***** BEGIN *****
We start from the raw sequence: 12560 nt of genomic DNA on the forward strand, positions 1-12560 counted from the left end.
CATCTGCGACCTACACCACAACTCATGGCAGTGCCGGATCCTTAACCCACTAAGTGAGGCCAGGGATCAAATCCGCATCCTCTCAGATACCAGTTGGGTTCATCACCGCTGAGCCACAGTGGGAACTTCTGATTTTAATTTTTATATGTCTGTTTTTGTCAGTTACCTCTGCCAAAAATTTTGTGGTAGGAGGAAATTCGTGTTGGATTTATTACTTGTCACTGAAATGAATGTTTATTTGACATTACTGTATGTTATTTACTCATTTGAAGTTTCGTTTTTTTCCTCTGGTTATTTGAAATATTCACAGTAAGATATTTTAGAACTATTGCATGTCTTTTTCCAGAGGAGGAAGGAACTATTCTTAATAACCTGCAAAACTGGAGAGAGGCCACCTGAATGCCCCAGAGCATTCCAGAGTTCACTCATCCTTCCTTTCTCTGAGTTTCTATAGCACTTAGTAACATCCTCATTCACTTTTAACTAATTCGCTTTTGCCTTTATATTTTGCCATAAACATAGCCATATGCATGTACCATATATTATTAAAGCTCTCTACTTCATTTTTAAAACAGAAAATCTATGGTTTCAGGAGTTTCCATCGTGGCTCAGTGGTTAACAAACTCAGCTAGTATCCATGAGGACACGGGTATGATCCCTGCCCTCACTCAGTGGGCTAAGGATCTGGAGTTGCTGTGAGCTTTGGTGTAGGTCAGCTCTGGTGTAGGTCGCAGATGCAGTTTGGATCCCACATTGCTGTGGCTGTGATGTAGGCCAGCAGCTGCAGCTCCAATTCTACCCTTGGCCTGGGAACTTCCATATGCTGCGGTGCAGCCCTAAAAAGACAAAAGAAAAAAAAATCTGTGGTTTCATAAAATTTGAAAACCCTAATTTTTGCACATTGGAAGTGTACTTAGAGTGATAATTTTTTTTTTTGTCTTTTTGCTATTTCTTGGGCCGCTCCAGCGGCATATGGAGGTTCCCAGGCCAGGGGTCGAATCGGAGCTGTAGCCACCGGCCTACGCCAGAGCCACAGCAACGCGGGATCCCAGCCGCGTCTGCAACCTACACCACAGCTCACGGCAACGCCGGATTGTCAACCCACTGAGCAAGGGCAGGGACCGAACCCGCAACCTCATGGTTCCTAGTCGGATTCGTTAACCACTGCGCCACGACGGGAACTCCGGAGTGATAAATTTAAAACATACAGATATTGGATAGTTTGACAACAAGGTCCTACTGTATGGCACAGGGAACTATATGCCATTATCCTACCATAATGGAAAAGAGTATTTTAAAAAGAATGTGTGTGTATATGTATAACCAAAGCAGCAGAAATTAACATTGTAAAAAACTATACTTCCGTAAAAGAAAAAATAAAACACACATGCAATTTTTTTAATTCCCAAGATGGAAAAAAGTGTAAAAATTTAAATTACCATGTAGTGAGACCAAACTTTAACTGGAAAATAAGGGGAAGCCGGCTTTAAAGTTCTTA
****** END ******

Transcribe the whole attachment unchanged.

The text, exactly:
We start from the raw sequence: 12560 nt of genomic DNA on the forward strand, positions 1-12560 counted from the left end.
CATCTGCGACCTACACCACAACTCATGGCAGTGCCGGATCCTTAACCCACTAAGTGAGGCCAGGGATCAAATCCGCATCCTCTCAGATACCAGTTGGGTTCATCACCGCTGAGCCACAGTGGGAACTTCTGATTTTAATTTTTATATGTCTGTTTTTGTCAGTTACCTCTGCCAAAAATTTTGTGGTAGGAGGAAATTCGTGTTGGATTTATTACTTGTCACTGAAATGAATGTTTATTTGACATTACTGTATGTTATTTACTCATTTGAAGTTTCGTTTTTTTCCTCTGGTTATTTGAAATATTCACAGTAAGATATTTTAGAACTATTGCATGTCTTTTTCCAGAGGAGGAAGGAACTATTCTTAATAACCTGCAAAACTGGAGAGAGGCCACCTGAATGCCCCAGAGCATTCCAGAGTTCACTCATCCTTCCTTTCTCTGAGTTTCTATAGCACTTAGTAACATCCTCATTCACTTTTAACTAATTCGCTTTTGCCTTTATATTTTGCCATAAACATAGCCATATGCATGTACCATATATTATTAAAGCTCTCTACTTCATTTTTAAAACAGAAAATCTATGGTTTCAGGAGTTTCCATCGTGGCTCAGTGGTTAACAAACTCAGCTAGTATCCATGAGGACACGGGTATGATCCCTGCCCTCACTCAGTGGGCTAAGGATCTGGAGTTGCTGTGAGCTTTGGTGTAGGTCAGCTCTGGTGTAGGTCGCAGATGCAGTTTGGATCCCACATTGCTGTGGCTGTGATGTAGGCCAGCAGCTGCAGCTCCAATTCTACCCTTGGCCTGGGAACTTCCATATGCTGCGGTGCAGCCCTAAAAAGACAAAAGAAAAAAAAATCTGTGGTTTCATAAAATTTGAAAACCCTAATTTTTGCACATTGGAAGTGTACTTAGAGTGATAATTTTTTTTTTTGTCTTTTTGCTATTTCTTGGGCCGCTCCAGCGGCATATGGAGGTTCCCAGGCCAGGGGTCGAATCGGAGCTGTAGCCACCGGCCTACGCCAGAGCCACAGCAACGCGGGATCCCAGCCGCGTCTGCAACCTACACCACAGCTCACGGCAACGCCGGATTGTCAACCCACTGAGCAAGGGCAGGGACCGAACCCGCAACCTCATGGTTCCTAGTCGGATTCGTTAACCACTGCGCCACGACGGGAACTCCGGAGTGATAAATTTAAAACATACAGATATTGGATAGTTTGACAACAAGGTCCTACTGTATGGCACAGGGAACTATATGCCATTATCCTACCATAATGGAAAAGAGTATTTTAAAAAGAATGTGTGTGTATATGTATAACCAAAGCAGCAGAAATTAACATTGTAAAAAACTATACTTCCGTAAAAGAAAAAATAAAACACACATGCAATTTTTTTAATTCCCAAGATGGAAAAAAGTGTAAAAATTTAAATTACCATGTAGTGAGACCAAACTTTAACTGGAAAATAAGGGGAAGCCGGCTTTAAAGTTCTTA